I shot with the Sony A6600 in a wide range of conditions and it’s delivered a very nice collection of images.
Helped by the electronic viewfinder, which displays an accurate preview of the image and guides the exposure settings, the majority of my images are correctly exposed. But that’s not to take away from the capability of the metering system in its default ‘Multi’ setting. This system takes a lot in its stride and there aren’t many surprises or occasions when you have to use the exposure compensation control when you wouldn’t expect to.
The autofocus systems in Sony’s recent cameras are very good and the A6600 doesn’t disappoint in this respect. It focuses quickly and accurately and is capable of keeping speeding subjects sharp.
Sony’s Eye AF system set the bar for the other manufacturers, and while Canon may have taken the lead with the EOS R6 and EOS R5 in this regard, the Sony A6600 does a great job of spotting eyes in the frame and keeping them sharp.
When set to ‘Animal’ the Eye AF spotted one of my dog’s eyes and focussed on it on most occasions. Switch to ‘Human’ and the performance is every bit as good, if not better. It’s great for portrait shoots, but it also means that you can be confident that your eyes are in focus if you flip the screen up through 180° and step in front of the camera to vlog.
Sony A6600 Image Quality
Sony has given the A6600 a native sensitivity range of ISO 100-32000. I wouldn’t go above that value as the images become very noisy and there are false colours visible.
I’d aim to keep the sensitivity setting to ISO 6400 or lower whenever possible. Going above that value makes raw files look quite gritty and Jpegs look smoothed. You may get away with ISO ISO 25,600 with some scenes but be prepared to see some texture in the raw files and for the finer textures of Jpegs to be lost.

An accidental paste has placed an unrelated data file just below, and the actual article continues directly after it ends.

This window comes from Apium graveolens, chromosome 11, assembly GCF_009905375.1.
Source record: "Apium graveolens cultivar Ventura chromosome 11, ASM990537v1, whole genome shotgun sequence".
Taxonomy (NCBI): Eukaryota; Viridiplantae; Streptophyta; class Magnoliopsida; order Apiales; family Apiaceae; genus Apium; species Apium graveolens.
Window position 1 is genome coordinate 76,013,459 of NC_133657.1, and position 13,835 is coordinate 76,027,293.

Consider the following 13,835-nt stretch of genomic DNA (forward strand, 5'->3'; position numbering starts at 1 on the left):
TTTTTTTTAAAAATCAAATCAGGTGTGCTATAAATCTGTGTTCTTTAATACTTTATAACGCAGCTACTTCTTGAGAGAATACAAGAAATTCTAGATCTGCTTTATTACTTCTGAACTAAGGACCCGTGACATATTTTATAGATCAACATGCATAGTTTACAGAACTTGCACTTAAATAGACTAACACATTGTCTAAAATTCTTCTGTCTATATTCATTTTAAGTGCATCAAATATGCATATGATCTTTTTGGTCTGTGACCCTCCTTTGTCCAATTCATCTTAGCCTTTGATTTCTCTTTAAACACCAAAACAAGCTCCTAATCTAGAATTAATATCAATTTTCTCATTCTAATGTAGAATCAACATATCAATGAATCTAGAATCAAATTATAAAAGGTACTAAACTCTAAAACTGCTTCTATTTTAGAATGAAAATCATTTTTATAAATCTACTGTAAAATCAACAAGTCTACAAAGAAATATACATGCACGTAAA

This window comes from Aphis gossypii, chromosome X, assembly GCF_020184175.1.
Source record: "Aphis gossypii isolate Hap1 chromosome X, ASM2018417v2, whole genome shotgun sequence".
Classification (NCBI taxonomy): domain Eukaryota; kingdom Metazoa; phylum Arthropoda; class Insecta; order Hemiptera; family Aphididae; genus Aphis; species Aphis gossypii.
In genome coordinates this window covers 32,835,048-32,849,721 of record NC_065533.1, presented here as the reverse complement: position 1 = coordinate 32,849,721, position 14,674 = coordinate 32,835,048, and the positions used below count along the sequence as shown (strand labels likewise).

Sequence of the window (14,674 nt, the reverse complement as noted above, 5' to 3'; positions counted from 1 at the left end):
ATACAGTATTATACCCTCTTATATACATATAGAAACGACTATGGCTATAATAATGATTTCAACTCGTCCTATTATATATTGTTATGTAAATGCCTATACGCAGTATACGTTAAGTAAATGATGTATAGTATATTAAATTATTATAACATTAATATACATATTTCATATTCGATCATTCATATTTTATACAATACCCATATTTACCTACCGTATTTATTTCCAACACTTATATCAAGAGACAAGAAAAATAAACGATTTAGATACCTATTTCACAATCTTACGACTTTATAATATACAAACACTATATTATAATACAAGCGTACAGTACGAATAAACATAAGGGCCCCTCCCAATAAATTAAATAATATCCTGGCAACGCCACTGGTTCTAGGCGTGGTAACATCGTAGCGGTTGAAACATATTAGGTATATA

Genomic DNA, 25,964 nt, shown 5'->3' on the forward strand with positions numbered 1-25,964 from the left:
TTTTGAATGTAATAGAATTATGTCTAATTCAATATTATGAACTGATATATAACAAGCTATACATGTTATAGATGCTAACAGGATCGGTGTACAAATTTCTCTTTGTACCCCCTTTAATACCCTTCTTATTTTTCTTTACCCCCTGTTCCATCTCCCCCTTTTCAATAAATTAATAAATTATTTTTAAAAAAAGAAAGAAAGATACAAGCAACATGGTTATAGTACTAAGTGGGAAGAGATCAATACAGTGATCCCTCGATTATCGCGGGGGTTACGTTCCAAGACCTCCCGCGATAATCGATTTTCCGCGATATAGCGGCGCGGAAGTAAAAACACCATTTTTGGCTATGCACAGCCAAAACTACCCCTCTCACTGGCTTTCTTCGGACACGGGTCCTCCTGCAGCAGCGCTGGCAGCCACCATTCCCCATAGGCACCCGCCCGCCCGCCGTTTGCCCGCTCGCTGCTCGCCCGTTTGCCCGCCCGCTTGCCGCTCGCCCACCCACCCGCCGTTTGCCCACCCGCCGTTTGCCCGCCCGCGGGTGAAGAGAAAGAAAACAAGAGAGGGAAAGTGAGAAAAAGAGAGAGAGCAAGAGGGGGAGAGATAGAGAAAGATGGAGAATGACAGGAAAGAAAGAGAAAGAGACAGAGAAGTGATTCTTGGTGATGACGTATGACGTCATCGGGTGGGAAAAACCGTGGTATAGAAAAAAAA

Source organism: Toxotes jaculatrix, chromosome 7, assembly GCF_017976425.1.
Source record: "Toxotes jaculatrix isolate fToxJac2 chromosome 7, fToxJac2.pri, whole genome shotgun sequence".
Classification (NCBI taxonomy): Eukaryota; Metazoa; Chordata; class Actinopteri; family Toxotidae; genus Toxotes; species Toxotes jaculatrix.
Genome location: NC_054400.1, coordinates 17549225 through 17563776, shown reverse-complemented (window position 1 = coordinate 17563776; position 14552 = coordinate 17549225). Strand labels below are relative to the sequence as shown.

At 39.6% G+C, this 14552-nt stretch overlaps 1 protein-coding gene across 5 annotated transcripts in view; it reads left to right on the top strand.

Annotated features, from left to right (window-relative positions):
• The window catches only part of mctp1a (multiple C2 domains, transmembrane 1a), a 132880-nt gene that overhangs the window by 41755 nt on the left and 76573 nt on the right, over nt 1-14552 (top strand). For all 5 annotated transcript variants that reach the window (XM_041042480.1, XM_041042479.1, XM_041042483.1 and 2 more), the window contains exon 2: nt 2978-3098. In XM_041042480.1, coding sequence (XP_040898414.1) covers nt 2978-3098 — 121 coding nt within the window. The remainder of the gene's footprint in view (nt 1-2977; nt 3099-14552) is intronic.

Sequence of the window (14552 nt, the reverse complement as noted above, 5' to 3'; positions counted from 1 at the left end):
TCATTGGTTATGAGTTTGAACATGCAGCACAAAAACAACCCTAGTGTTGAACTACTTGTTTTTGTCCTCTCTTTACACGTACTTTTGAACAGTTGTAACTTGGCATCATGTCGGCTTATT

At the other end of the scale, low-ISO images have a good level of detail.
At the low-to-middle sensitivity range, the Sony A6600 has very good dynamic range, which means it can capture a wide range of tones within a single image. This means that you don’t have to underexpose to protect the highlights on a frequent basis and the shadows don’t turn deep black too quickly.
A wide dynamic range is very useful with high contrast scenes when you don’t want to lose the detail in the shadows and highlights. Thanks to its impressive dynamic range, low-ISo images from the A6600 can withstand significantly brightening without noise levels becoming excessive.
That’s handy with landscape images when you may want to reduce the exposure a little to capture every scrap of detail, because you can brighten the shadows in an image meditating software package like DxO PhotoLab or Adobe Photoshop. In fact, I was able to brighten a very dark image by a little over 4EV without noise becoming problematic – but it pays to keep an eye on even-toned areas.
Shooting at the 55mm end of the Sony E 16-55mm f2.8 G lens, I found I was able to get around 60% of my hand-held images sharp at 1/5sec. That’s a shutter speed compensation factor of 4EV. Dropping the shutter to 0.4sec, which would require a 5EV compensation factor, proved a step too far. Several of my images were almost sharp, but they don’t quite make the grade.
Video footage from the A6600 matches the stills but you need to look out for rolling shutter effect. If you walk along a post and rail fence, for example, you may spot that the posts bend.
The stabilisation system works very well in video mode. It’s not good enough to smooth out the camera-shake created by walking with it hand-held, but it’s fine for stationary hand-holding, panning and the like.